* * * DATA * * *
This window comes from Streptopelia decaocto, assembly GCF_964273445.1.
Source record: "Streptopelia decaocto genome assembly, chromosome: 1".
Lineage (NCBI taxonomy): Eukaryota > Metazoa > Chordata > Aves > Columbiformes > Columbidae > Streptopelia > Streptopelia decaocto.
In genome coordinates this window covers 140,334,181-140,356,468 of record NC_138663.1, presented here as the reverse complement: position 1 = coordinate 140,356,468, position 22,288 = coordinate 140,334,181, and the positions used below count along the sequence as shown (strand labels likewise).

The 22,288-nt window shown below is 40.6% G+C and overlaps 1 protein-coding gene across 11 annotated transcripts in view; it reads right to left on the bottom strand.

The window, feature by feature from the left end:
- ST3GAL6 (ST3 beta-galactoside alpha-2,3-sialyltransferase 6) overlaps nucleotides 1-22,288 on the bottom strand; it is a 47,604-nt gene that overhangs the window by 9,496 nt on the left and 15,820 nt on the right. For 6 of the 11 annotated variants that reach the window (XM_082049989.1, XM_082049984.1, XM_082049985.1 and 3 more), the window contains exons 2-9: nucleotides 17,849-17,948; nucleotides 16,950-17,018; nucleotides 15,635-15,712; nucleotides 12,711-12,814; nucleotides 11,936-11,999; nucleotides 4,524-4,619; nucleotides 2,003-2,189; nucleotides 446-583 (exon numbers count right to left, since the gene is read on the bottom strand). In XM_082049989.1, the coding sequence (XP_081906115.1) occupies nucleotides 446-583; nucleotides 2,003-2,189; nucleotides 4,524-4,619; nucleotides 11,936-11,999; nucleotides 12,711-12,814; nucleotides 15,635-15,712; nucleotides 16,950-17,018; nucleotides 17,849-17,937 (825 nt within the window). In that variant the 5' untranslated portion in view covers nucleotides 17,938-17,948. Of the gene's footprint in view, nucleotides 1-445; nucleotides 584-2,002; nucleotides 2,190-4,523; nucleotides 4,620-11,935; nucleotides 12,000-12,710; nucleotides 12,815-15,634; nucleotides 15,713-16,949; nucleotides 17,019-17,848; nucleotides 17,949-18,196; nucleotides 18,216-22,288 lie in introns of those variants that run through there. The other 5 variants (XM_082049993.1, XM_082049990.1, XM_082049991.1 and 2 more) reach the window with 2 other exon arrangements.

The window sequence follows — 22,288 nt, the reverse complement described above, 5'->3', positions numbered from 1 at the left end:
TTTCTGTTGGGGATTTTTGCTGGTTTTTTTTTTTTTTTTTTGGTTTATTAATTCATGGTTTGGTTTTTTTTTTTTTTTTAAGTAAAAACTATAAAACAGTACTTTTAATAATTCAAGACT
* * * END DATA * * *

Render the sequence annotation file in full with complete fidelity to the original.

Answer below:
This window comes from Streptopelia decaocto, assembly GCF_964273445.1.
Source record: "Streptopelia decaocto genome assembly, chromosome: 1".
Lineage (NCBI taxonomy): Eukaryota > Metazoa > Chordata > Aves > Columbiformes > Columbidae > Streptopelia > Streptopelia decaocto.
In genome coordinates this window covers 140,334,181-140,356,468 of record NC_138663.1, presented here as the reverse complement: position 1 = coordinate 140,356,468, position 22,288 = coordinate 140,334,181, and the positions used below count along the sequence as shown (strand labels likewise).

The 22,288-nt window shown below is 40.6% G+C and overlaps 1 protein-coding gene across 11 annotated transcripts in view; it reads right to left on the bottom strand.

The window, feature by feature from the left end:
- ST3GAL6 (ST3 beta-galactoside alpha-2,3-sialyltransferase 6) overlaps nucleotides 1-22,288 on the bottom strand; it is a 47,604-nt gene that overhangs the window by 9,496 nt on the left and 15,820 nt on the right. For 6 of the 11 annotated variants that reach the window (XM_082049989.1, XM_082049984.1, XM_082049985.1 and 3 more), the window contains exons 2-9: nucleotides 17,849-17,948; nucleotides 16,950-17,018; nucleotides 15,635-15,712; nucleotides 12,711-12,814; nucleotides 11,936-11,999; nucleotides 4,524-4,619; nucleotides 2,003-2,189; nucleotides 446-583 (exon numbers count right to left, since the gene is read on the bottom strand). In XM_082049989.1, the coding sequence (XP_081906115.1) occupies nucleotides 446-583; nucleotides 2,003-2,189; nucleotides 4,524-4,619; nucleotides 11,936-11,999; nucleotides 12,711-12,814; nucleotides 15,635-15,712; nucleotides 16,950-17,018; nucleotides 17,849-17,937 (825 nt within the window). In that variant the 5' untranslated portion in view covers nucleotides 17,938-17,948. Of the gene's footprint in view, nucleotides 1-445; nucleotides 584-2,002; nucleotides 2,190-4,523; nucleotides 4,620-11,935; nucleotides 12,000-12,710; nucleotides 12,815-15,634; nucleotides 15,713-16,949; nucleotides 17,019-17,848; nucleotides 17,949-18,196; nucleotides 18,216-22,288 lie in introns of those variants that run through there. The other 5 variants (XM_082049993.1, XM_082049990.1, XM_082049991.1 and 2 more) reach the window with 2 other exon arrangements.

The window sequence follows — 22,288 nt, the reverse complement described above, 5'->3', positions numbered from 1 at the left end:
TTTCTGTTGGGGATTTTTGCTGGTTTTTTTTTTTTTTTTTTGGTTTATTAATTCATGGTTTGGTTTTTTTTTTTTTTTTAAGTAAAAACTATAAAACAGTACTTTTAATAATTCAAGACT